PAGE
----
Recent LED-technology advances: the new Durabulb and L-Bar light sources

For a number of years, the lighting industry has directed its efforts to innovate LED lighting sources and have made these widely accessible.  As a result, brighter options for sources of light and for varied temperature colors have become available, and, with the advantage of an extended life cycle, LED’s have turned to be a selected option for homeowners.

The Lighting Science Lab launched earlier this year two products that continue their sustainable and health centered approach to lighting:

  • A lightweight ideal for commercial application, the L-Bar, is a linear luminaire with 100º degree beam angle, and an output of up to 4,500 lumens, powerful enough to replace traditional fluorescents.
  • The Durabulb, an innovative LED that “resists breakage due to impact, vibration and external stresses”, it is made of recycled materials and it doesn’t require packaging, so less waste is involved in the process.

Both products are developed as part of the LS Earth project, a line manufactured around sustainability, health, and, an ecological approach to packaging and disposable materials.



LED’s versus CFL’s

If you are considering a renovation, lighting can make a huge different in how a space is perceived. Since energy efficiency is a given, thanks to the Star Energy certificate in pretty much any available product, the key to redesign should be based on the level of illumination.

LED’s (Light Emitting Diodes) as a source of illumination for residential and commercial projects, have come to all facets of lighting. Fluorescent sources have a much more limited lamp life than LEDs, have little flexibility, and don’t work well in cold temperatures. One product first introduced for residential projects in 2010, the versatile Progress Lighting Step Lights, performs indoor and outdoor even in extreme weather.

Panel lighting and fixtures that are enclosed around the lamp, like the reflectors commonly used in recessed lighting, provide an excellent source for ambient and task lighting. One advantage to retrofitted LEDs, is the spread beam of directed light, versus a relative broad beam spread by fluorescents. Additionally, LEDs equivalent lumen efficacy (Lumen/watt) make them a great choice for recessed fixtures.

Optionally, CFL’s light output, long life, color variety, and energy efficiency make them well worth considering on any project, since they can be incorporated into wall sconces, pendants, and wall-wash luminaries. The many alluring “peachy hues” or colors available in fluorescent, work well in the home, although they are not the best at color rendering, provided that you need a higher UV rendition to be used in the work space, for improved visual acuity and accuracy.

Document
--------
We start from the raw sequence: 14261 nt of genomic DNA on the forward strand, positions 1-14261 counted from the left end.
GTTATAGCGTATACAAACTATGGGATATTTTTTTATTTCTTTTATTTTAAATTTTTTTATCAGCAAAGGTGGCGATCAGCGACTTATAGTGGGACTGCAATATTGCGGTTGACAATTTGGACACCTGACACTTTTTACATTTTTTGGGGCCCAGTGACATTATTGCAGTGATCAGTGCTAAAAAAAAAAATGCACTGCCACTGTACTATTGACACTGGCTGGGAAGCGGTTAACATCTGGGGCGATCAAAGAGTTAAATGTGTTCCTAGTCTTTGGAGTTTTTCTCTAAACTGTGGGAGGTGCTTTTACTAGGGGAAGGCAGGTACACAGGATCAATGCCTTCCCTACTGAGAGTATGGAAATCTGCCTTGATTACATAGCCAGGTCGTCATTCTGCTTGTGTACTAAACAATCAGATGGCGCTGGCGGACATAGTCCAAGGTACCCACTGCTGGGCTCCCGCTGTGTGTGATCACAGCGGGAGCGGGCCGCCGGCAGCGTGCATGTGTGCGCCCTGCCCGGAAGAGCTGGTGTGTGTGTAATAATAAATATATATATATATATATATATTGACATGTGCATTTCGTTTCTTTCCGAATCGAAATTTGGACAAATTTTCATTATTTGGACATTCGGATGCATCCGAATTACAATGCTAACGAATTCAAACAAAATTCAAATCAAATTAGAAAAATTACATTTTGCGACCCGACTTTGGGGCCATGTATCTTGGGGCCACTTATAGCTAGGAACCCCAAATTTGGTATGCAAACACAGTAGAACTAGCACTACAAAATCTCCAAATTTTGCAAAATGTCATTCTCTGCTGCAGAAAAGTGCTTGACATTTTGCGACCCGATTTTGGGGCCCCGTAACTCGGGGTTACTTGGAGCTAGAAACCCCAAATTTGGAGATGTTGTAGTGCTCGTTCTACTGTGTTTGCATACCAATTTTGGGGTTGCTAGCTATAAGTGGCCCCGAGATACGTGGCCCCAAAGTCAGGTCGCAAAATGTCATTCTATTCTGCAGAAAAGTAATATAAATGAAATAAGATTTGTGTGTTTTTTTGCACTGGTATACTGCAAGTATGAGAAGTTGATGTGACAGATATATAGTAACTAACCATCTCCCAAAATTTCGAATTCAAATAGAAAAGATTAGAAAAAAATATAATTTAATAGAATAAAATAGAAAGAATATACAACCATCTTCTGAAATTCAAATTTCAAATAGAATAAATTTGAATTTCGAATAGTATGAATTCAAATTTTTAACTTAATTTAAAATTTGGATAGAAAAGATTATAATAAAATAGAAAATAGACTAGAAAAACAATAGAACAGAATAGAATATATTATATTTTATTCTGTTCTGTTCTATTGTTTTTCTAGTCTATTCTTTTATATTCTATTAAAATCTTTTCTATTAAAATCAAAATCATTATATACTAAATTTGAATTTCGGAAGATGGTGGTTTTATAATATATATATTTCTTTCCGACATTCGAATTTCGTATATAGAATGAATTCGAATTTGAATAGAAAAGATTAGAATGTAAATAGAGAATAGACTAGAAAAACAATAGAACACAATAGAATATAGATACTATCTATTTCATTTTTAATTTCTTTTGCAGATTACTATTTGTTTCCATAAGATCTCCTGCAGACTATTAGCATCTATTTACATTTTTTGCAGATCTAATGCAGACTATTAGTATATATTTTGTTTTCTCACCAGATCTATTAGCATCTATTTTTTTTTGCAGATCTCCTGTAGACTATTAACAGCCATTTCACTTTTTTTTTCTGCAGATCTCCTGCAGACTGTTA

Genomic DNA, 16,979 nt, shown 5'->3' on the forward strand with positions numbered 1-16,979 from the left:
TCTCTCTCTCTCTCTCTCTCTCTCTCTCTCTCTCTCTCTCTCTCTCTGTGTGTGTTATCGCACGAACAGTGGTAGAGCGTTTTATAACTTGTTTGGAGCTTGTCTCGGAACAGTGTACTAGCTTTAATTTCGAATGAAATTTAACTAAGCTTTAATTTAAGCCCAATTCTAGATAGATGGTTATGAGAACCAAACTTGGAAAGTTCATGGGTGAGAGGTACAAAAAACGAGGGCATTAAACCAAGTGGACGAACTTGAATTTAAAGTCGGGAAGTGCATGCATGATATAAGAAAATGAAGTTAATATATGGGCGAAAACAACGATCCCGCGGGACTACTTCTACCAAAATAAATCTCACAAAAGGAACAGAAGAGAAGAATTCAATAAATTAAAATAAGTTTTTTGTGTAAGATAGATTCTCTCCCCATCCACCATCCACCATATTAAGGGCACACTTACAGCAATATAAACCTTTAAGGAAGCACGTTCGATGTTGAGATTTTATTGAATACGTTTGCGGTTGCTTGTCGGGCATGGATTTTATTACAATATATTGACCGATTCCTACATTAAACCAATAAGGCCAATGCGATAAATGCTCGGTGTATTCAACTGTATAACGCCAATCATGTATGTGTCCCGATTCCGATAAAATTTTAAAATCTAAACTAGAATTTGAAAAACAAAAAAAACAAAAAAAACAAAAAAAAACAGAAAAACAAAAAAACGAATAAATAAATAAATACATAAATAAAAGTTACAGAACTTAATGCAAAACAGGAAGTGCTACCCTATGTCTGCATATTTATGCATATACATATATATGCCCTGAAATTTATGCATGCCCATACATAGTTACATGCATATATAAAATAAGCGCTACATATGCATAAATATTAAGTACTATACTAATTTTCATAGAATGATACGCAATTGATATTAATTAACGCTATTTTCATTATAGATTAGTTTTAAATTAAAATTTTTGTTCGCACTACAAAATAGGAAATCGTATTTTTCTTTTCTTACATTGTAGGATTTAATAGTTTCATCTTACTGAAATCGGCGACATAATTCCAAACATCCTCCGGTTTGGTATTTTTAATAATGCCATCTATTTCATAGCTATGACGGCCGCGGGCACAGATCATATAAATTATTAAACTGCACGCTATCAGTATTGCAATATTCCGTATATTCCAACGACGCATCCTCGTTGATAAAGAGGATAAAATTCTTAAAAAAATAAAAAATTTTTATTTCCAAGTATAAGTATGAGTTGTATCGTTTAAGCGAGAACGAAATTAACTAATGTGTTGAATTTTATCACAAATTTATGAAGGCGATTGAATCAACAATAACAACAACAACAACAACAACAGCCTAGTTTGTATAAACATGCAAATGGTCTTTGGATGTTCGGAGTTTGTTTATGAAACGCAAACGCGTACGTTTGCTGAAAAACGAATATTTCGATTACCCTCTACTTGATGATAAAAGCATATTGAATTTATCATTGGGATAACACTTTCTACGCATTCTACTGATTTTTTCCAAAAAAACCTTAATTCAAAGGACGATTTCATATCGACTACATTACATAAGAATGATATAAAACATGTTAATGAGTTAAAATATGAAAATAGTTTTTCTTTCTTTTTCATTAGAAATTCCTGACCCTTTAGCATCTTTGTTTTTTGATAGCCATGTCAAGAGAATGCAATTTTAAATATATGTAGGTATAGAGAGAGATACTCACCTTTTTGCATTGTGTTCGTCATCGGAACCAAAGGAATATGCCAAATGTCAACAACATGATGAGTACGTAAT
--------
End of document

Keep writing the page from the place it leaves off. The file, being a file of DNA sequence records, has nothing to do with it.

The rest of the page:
product-comparativeFinally, even though LED’s and CFL alike transfer almost all of the energy directly to light, resulting in very little heat loss, consider the higher lumen output from LED: around 90 lm/w from a LED lamp versus a typical 60 lm/w from a compact fluorescent.

When it comes to efficacy (the ratio of the lumens emitted by a light source to the electrical power supplied, lumens/W), lifespan, and the ability to show colors accurately or color rendering, LED bulbs continue to present a unique and rapid pace in development for general lighting applications.

Greener light sources


Many of the new lamps in the market can be used in your old lighting fixtures. Compact fluorescent lamps, or CFL’s, are available in a full range of light levels, and are more efficient as they offer comparable light levels to the traditional incandescent light bulb, at half to one-third of the power consumption. Typically, a fluorescent lamp will measure 90 lumens per watt, versus a standard-voltage halogen, that measures around 35 lpw.

Watts as the standard unit for describing the “strenght” of bulbs is gradually being phased out and being replaced by lumens. The American Lighting Association suggests looking for bulbs with lumens equal to traditional incandescent wattages:lamp_efficacy

Lamp efficacy is measured as the ratio of the lumens emitted by a light source to the electrical power supplied, lumens/W. For example, a 20-watt CFL can replace your traditional household 40 watts (75 A-lamp)  with an average rated lamp life 750 -2,000 hours; much shorter as compared to the 10,000 hrs provided by a 11 W compact fluorescent that may offer 900 lumens.

A frequently asked question on CFL lightbulbs is about their mercury content. CFL’s contain a very small amount of mercury sealed within the glass tubing, an average of 5 milligrams. Mercury is an essential component that allows the bulb to be an efficient light source. No mercury is released when the bulbs are intact or in use. When they burn out, compact fluorescent lightbulbs should be disposed at any available local recycling depot.